What inspires some of American’s youngest students to show school pride?

Shreya Daschoudhary 

Staff Writer 

     Spirit week is arguably one of the most festive and fun-filled times of the year. Students from all four years come together in order to prepare sets, dances, fight scenes, and skits. They toil hard all summer in order to put together a show during Spirit Week. Many students are inspired to participate after seeing one of these grand performances, but what leads freshmen with no prior high school experience to join in on the fun?

     “I found out about spirit week from my friend who was running for president,” says Naomi Tchao (9). “They were trying to coordinate everything.” 

     Although being close to one of the class council candidates introduced Tchao to the idea of participating, the main thing that drives her is her personal passion. “I really like dancing, so it was… natural, I guess. I also really like school spirit.” 

     She mentions that the idea of representing her class is one of her main motivations. “I’m very enthusiastic about things, and I believe in school pride. Not many people take part in that these days, so I’ll make up for everyone else.”   

     While talent and pride act as the first steps in pushing someone towards a goal, what really inspires them to continue towards it? Tchao states that it’s the satisfaction of working with others who share the same mentality. “The most enjoyable part is being able to dance with friends, because friends don’t normally like to dance, unless it’s Spirit Week… because it’s something a lot of people like to do, and you see people who don’t normally dance actually try.”

     While the dancers themselves have various reasons for participating, what encourages dance leaders to step up and take initiative? 

     Jalen Reyes (9) mentions that her first encounter with Spirit Week was through her older sister. “My sister went to American, and convinced me to perform because it seemed really fun and exciting!”

      Sharing an integral part of herself with others also influenced her decision. “My dance background is Phillipines-dance based, and I wanted to share my culture with everyone, even though my choreography isn’t traditional.”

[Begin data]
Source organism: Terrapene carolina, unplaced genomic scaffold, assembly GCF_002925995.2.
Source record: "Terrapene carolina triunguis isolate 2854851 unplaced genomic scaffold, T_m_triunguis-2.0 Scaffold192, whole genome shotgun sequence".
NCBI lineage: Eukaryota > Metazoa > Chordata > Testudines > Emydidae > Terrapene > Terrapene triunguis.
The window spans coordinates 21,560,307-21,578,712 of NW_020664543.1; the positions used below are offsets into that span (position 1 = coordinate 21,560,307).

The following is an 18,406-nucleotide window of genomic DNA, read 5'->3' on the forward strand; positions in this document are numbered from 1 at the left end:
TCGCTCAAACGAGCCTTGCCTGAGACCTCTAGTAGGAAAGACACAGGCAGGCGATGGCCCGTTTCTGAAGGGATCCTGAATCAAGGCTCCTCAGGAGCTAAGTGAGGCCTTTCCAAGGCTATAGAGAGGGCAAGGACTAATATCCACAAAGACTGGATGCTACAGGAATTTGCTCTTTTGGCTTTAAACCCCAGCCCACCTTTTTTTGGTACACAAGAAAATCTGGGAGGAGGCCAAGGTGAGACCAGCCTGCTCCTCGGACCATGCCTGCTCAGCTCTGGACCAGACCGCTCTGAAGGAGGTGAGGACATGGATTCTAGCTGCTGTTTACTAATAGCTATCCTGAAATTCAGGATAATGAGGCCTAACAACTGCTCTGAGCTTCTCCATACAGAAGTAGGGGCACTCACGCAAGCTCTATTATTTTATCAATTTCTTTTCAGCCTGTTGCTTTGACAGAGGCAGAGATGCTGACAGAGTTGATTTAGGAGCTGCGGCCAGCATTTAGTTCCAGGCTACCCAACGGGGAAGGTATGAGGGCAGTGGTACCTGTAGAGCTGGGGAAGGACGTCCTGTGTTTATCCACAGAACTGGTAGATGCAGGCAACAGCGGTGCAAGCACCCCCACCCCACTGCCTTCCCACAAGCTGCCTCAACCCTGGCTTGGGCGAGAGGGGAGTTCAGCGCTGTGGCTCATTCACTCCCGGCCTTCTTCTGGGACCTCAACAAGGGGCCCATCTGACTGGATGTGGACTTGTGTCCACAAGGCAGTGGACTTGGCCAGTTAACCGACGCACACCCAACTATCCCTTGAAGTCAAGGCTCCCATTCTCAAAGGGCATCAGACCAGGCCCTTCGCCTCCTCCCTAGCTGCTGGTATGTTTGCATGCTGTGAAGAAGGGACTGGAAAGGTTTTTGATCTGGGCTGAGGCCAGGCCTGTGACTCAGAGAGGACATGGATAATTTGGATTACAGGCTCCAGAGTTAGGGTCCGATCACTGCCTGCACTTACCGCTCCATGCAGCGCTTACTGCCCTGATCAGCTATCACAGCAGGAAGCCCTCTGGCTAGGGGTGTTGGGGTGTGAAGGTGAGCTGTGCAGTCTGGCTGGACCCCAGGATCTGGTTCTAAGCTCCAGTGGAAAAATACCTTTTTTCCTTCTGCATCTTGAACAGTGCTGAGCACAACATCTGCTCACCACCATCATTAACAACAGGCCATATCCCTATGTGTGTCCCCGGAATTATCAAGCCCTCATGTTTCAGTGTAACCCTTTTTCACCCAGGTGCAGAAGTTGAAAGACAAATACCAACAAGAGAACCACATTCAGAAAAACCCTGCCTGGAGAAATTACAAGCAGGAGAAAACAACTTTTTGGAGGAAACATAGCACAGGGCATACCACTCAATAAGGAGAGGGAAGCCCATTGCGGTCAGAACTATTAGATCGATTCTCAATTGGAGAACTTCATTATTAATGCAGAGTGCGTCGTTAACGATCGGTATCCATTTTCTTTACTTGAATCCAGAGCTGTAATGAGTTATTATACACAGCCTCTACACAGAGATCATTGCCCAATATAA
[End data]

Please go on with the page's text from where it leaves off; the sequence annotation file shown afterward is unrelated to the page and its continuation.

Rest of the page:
She also speaks about her experience with Spirit Week so far, and how it has affected her view of the student body. “All of the skits talk about how amazing it is to be an American student; when I’m performing or watching, the adrenaline ran through everyone, keeping me excited for a while. Everything is just so high energy that it gives a welcoming vibe… [there are] some memories I’ve made so far from practices and dress rehearsals. We had a dress rehearsal in the gym on Tuesday, and everything felt so real and exciting!” 

     While both dancers and dance leaders voluntarily take part, members of the class council don’t have the same luxury. 

     However, the freshman class president, Aditya Gupta (9), says that he “was inspired to take take part in Spirit Week because it seemed like a great bonding experience for [the freshman] class.”

     Moreover, he indicates that Spirit Week really helped him grow accustomed to being a class president, as well as high school as a whole. “My position has changed my outlook [on] high school and American a lot because I always dreaded high school but I now see the fun side of it.” 

     Despite their confident façade, even class council members have to overcome obstacles. “A big challenge I faced was that I am an inexperienced dancer and lacked basic knowledge about dancing, but [I] was eventually able to pick it up.” 

     In the end, were all hardships and stress worth it? Gupta says yes. “The dances are so hyped, and so much excitement is built [up] over them… it’s so fun to see all the work you’ve put into a dance finally pay off!” 

     Spirit Week is arguably one of the most intense times of the school year, with every class competing for glory and recognition. While the incoming freshmen have had little to no exposure to the rollercoaster of emotions that is high school, they share the same mentality as the years before them; a desire to unite and represent. 

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